Notes from the first few weeks of a class on stress by Sally Dickerson taught throughout Spring 2012.
The stressor is the eliciting event; examples are being stuck in traffic, having an exam, or arguing with your partner. Stressors break homeostasis, our stability with the environment. A stressor can be acute or chronic. Durations of exposure to stressor vs duration of perceived threat vs duration of stress response.
The response happens at all levels: emotional (e.g. fear), physiological (e.g. BP increases), and behavioral (e.g. running away). The response aims at bringing back homeostasis. If it lasts for too long, sickness appears because of the general adaptation syndrome.
Evaluation/interpretation of the harm, threat, and overwhelmingness of the stressor to determine the response. Individual- and context-specific. Individuals who are told beforehand that "pain is going to happen" have stronger physiological response to a stressor than individuals told "it's just a formality, nothing too big". Appraisal consists of the primary appraisal and coping.
The individual estimates the importance/meaning of the stressor, and its implications on her well-being. "This is the most important day of my life" vs "No big deal". Three types of primary appraisals:
|Type||Description||Emotions generated||Physiological response||Example with stressor = "just got fired"|
|Harm/loss||The damage has already been done||sadness, anger||damaging||"Everyone looked at me packing my stuff"|
|Threat||Possibility of future damage||anxiety, fear||damaging||"How am I going to pay the rent?"|
|Challenge||Potential to overcome and profit.||excitement||positive/healthy, |
smaller than harm or threat
|"Let's find a better job"|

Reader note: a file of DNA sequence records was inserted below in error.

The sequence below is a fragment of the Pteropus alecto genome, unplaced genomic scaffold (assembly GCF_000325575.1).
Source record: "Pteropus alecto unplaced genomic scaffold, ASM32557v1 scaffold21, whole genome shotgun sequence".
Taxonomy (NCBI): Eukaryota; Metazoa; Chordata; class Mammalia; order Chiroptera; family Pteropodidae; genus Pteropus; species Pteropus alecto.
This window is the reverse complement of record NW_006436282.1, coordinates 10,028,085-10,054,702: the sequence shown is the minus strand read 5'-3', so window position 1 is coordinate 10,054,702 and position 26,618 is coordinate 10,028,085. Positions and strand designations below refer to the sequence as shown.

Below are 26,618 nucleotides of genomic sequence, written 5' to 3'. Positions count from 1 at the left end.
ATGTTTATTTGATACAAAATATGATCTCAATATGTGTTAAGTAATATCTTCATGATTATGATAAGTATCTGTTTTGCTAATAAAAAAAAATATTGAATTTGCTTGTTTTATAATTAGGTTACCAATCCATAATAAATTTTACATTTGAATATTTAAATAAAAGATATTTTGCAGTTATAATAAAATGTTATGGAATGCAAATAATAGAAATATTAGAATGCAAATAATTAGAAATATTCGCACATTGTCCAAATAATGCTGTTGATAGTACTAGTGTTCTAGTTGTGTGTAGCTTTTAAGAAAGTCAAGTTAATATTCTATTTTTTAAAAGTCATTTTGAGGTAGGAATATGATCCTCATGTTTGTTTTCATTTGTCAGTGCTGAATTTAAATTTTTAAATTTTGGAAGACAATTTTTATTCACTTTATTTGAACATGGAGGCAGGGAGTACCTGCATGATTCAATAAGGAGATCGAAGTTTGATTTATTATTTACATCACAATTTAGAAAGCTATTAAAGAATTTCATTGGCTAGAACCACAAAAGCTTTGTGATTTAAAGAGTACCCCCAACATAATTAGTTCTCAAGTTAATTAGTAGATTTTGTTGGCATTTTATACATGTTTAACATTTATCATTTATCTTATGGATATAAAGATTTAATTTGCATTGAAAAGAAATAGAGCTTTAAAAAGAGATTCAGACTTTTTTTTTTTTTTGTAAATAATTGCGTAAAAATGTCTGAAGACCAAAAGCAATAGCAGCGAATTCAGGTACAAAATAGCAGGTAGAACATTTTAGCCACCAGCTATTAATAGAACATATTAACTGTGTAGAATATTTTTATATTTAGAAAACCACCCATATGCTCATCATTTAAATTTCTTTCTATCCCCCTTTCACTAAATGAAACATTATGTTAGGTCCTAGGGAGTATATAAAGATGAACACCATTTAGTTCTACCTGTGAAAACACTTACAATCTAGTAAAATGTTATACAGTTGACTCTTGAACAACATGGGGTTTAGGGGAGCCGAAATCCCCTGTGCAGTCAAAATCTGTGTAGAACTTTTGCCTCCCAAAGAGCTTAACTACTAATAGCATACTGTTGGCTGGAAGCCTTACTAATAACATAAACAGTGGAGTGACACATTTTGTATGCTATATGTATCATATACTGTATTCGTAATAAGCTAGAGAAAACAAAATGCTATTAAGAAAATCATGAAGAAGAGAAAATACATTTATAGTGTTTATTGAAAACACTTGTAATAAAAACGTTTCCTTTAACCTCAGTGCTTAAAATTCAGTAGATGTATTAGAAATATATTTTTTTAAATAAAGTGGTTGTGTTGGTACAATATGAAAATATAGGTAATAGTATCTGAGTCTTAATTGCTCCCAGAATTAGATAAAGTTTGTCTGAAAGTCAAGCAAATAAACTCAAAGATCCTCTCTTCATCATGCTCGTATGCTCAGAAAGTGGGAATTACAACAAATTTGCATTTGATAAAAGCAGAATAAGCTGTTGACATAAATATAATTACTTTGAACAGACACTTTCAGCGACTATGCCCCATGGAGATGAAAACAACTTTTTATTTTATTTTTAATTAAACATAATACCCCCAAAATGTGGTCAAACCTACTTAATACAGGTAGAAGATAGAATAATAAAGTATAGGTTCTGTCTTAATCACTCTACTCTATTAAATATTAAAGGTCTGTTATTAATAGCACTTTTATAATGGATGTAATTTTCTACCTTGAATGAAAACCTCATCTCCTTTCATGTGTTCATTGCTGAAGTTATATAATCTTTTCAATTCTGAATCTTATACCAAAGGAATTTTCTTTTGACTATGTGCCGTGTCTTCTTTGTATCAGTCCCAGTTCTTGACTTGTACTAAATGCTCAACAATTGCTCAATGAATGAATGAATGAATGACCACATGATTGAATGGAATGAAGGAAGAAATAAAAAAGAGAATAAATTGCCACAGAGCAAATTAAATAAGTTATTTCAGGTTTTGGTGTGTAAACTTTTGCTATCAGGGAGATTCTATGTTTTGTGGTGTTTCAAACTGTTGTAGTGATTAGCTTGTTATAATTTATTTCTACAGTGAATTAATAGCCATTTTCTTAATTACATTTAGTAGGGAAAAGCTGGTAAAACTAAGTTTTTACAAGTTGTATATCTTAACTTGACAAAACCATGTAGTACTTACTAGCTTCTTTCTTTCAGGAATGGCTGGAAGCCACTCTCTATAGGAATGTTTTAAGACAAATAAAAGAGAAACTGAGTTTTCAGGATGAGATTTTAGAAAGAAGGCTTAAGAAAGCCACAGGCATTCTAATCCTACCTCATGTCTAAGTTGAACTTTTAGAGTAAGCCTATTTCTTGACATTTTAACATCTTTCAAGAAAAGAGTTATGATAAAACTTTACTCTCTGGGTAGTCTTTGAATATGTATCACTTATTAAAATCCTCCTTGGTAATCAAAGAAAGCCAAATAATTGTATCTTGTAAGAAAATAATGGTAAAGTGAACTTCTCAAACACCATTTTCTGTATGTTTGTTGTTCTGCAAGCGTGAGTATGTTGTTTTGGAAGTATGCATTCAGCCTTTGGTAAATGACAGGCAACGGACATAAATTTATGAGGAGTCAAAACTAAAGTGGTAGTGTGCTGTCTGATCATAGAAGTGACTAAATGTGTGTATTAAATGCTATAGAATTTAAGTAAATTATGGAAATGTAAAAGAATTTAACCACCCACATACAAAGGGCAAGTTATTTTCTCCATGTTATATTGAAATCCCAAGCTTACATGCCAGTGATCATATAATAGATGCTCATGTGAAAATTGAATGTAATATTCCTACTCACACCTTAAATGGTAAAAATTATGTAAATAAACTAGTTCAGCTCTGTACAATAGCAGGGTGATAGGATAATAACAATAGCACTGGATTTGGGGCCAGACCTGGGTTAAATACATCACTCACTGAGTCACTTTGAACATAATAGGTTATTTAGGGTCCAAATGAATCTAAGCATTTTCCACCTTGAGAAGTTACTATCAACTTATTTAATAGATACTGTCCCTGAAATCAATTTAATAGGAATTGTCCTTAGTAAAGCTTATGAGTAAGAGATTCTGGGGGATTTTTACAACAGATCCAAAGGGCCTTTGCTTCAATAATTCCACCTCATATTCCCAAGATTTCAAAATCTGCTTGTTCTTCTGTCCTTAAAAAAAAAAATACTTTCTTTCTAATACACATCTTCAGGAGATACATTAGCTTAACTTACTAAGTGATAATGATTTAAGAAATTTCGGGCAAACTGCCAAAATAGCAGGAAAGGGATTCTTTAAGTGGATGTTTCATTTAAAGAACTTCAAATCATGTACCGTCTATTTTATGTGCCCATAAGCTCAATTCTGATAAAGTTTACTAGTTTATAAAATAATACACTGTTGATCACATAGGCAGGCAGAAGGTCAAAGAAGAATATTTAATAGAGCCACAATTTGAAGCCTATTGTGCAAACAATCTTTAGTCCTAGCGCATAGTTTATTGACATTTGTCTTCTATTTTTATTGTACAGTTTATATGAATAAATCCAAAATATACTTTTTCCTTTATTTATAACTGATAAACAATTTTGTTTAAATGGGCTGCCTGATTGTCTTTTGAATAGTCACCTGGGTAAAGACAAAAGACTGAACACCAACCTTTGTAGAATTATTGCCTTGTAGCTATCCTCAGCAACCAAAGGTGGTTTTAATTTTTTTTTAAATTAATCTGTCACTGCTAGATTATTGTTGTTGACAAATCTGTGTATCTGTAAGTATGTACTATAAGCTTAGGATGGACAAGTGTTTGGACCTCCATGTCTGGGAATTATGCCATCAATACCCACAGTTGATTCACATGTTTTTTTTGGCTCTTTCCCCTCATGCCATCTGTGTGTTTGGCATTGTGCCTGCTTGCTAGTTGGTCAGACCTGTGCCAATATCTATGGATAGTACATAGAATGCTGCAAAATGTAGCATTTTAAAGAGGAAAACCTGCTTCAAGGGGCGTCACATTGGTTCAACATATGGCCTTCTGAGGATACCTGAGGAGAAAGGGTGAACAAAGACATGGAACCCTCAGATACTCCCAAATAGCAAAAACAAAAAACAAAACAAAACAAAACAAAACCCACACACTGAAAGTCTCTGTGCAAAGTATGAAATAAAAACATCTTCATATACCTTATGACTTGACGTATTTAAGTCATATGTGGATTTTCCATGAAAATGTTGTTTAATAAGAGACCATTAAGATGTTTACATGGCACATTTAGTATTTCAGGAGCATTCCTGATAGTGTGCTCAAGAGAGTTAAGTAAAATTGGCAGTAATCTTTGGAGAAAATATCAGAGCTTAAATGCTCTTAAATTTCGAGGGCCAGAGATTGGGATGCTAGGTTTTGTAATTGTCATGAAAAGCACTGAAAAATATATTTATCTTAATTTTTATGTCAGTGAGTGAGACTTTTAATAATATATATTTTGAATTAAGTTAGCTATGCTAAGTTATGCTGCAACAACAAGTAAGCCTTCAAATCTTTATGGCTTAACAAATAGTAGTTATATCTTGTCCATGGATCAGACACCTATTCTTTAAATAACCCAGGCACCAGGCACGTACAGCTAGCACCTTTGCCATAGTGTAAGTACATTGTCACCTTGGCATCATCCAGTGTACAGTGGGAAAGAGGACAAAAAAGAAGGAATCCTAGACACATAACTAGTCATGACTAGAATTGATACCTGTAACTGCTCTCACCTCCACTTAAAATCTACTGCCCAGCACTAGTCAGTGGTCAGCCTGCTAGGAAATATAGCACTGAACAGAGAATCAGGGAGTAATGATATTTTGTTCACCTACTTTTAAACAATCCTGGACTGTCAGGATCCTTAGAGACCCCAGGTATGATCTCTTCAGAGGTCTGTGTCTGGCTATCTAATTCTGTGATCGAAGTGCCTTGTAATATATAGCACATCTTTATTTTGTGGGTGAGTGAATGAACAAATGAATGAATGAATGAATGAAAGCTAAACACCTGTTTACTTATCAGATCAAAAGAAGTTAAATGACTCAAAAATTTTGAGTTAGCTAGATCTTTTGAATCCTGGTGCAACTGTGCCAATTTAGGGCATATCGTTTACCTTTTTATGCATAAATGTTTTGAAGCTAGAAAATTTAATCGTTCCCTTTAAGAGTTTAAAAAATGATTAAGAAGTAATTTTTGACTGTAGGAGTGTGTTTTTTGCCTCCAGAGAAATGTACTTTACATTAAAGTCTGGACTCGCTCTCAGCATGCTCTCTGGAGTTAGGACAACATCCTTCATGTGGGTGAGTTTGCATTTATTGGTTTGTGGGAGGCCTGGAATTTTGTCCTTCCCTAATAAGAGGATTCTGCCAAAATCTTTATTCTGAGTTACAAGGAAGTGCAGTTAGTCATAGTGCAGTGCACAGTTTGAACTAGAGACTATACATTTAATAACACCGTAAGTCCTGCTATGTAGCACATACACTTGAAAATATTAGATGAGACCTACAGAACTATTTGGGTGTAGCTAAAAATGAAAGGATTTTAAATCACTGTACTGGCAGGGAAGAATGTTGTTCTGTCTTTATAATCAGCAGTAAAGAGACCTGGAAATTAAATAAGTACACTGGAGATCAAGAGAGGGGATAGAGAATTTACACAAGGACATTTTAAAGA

Primary appraisal moderators:
- sense of control. If the individual feels (no need to actually be) in control = less stress. But inappropriate sense of control increases stress: individuals blame themselves for an event they actually could not influence, especially if the event is big: "it's my fault if my car's brakes broke and it caused an accident".
- predictability. Know when stressor happens (and/or does not happen) reduces stress. Unless stressor very frequent or very rare, or horrible outcome (e.g. earthquake).
- ambiguity. If information on the stressor is vague, stress increases.
- centrality. If the outcome is important to the individual, stress increases.
|Receive positive events||wrt themselves, in general and absolute terms||wrt other people, in specific and relative terms|
|Receive negative events||wrt other people, in specific and relative terms||wrt themselves, in general and absolute terms|
|Example: just got fired||"my skills were not a good match for that company" (external)||"i am a failure" (internal), "I can't do anything" (global), "I'll never get another job" (absolute)|
The individual estimates how well she can cope with the stressor. If she estimates she does not have enough resources to cope with the stressor, the stress response will be bigger. Coping can happen before, during, or after a stressor, and it varies in time. When it happens before, it is called proactive coping (e.g. keep water bottle packs and a torch light at hand in case of a disaster). Even when given information, if people feel like they can not change the outcome, or if they underestimate the problem, they may not pro-actively cope.
Avoidance or minimization are effective coping strategies for short-term stressors. Vigilance and confrontation consist of gathering information or take direct action, and are more effective in the long-run, but fail if the information is of poor quality (e.g. individual googles "soar throat" symptoms and finds herself on a page about a deadly disease). Social support from others is a form of coping; the individual reduces her stress response by receiving moral support, information about the stressor, or tangible resources (money, workforce, ...) to overcome the stressor.